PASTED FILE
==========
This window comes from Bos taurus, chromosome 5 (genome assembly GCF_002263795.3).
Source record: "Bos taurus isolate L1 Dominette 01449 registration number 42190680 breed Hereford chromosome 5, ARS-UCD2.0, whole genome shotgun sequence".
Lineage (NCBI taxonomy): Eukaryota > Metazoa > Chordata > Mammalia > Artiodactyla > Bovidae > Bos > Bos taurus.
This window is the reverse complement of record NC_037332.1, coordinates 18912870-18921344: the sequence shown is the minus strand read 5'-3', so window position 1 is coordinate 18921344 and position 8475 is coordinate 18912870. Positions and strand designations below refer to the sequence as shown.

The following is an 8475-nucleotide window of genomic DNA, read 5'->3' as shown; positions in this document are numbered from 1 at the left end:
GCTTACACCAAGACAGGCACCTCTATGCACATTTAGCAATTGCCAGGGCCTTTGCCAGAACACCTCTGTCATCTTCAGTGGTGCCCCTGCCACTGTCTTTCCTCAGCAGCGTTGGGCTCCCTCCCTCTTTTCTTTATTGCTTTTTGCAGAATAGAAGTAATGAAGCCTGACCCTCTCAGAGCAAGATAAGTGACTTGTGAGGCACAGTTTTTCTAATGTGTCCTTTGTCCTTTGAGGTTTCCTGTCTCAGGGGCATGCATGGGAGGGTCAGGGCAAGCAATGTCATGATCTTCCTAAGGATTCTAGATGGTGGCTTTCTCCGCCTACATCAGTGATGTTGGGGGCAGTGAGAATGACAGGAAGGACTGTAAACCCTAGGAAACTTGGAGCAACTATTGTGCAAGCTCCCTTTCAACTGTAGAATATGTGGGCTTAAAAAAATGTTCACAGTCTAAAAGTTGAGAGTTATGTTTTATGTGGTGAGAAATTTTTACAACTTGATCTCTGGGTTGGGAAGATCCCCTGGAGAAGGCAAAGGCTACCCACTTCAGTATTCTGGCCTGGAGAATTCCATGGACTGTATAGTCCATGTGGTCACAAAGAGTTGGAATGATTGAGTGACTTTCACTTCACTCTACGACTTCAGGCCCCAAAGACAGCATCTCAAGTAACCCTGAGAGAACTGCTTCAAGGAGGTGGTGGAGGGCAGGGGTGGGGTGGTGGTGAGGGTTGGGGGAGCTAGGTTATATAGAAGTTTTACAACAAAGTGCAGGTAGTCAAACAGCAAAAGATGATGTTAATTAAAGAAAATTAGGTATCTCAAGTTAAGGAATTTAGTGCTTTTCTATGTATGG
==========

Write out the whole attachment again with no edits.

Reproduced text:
This window comes from Bos taurus, chromosome 5 (genome assembly GCF_002263795.3).
Source record: "Bos taurus isolate L1 Dominette 01449 registration number 42190680 breed Hereford chromosome 5, ARS-UCD2.0, whole genome shotgun sequence".
Lineage (NCBI taxonomy): Eukaryota > Metazoa > Chordata > Mammalia > Artiodactyla > Bovidae > Bos > Bos taurus.
This window is the reverse complement of record NC_037332.1, coordinates 18912870-18921344: the sequence shown is the minus strand read 5'-3', so window position 1 is coordinate 18921344 and position 8475 is coordinate 18912870. Positions and strand designations below refer to the sequence as shown.

The following is an 8475-nucleotide window of genomic DNA, read 5'->3' as shown; positions in this document are numbered from 1 at the left end:
GCTTACACCAAGACAGGCACCTCTATGCACATTTAGCAATTGCCAGGGCCTTTGCCAGAACACCTCTGTCATCTTCAGTGGTGCCCCTGCCACTGTCTTTCCTCAGCAGCGTTGGGCTCCCTCCCTCTTTTCTTTATTGCTTTTTGCAGAATAGAAGTAATGAAGCCTGACCCTCTCAGAGCAAGATAAGTGACTTGTGAGGCACAGTTTTTCTAATGTGTCCTTTGTCCTTTGAGGTTTCCTGTCTCAGGGGCATGCATGGGAGGGTCAGGGCAAGCAATGTCATGATCTTCCTAAGGATTCTAGATGGTGGCTTTCTCCGCCTACATCAGTGATGTTGGGGGCAGTGAGAATGACAGGAAGGACTGTAAACCCTAGGAAACTTGGAGCAACTATTGTGCAAGCTCCCTTTCAACTGTAGAATATGTGGGCTTAAAAAAATGTTCACAGTCTAAAAGTTGAGAGTTATGTTTTATGTGGTGAGAAATTTTTACAACTTGATCTCTGGGTTGGGAAGATCCCCTGGAGAAGGCAAAGGCTACCCACTTCAGTATTCTGGCCTGGAGAATTCCATGGACTGTATAGTCCATGTGGTCACAAAGAGTTGGAATGATTGAGTGACTTTCACTTCACTCTACGACTTCAGGCCCCAAAGACAGCATCTCAAGTAACCCTGAGAGAACTGCTTCAAGGAGGTGGTGGAGGGCAGGGGTGGGGTGGTGGTGAGGGTTGGGGGAGCTAGGTTATATAGAAGTTTTACAACAAAGTGCAGGTAGTCAAACAGCAAAAGATGATGTTAATTAAAGAAAATTAGGTATCTCAAGTTAAGGAATTTAGTGCTTTTCTATGTATGG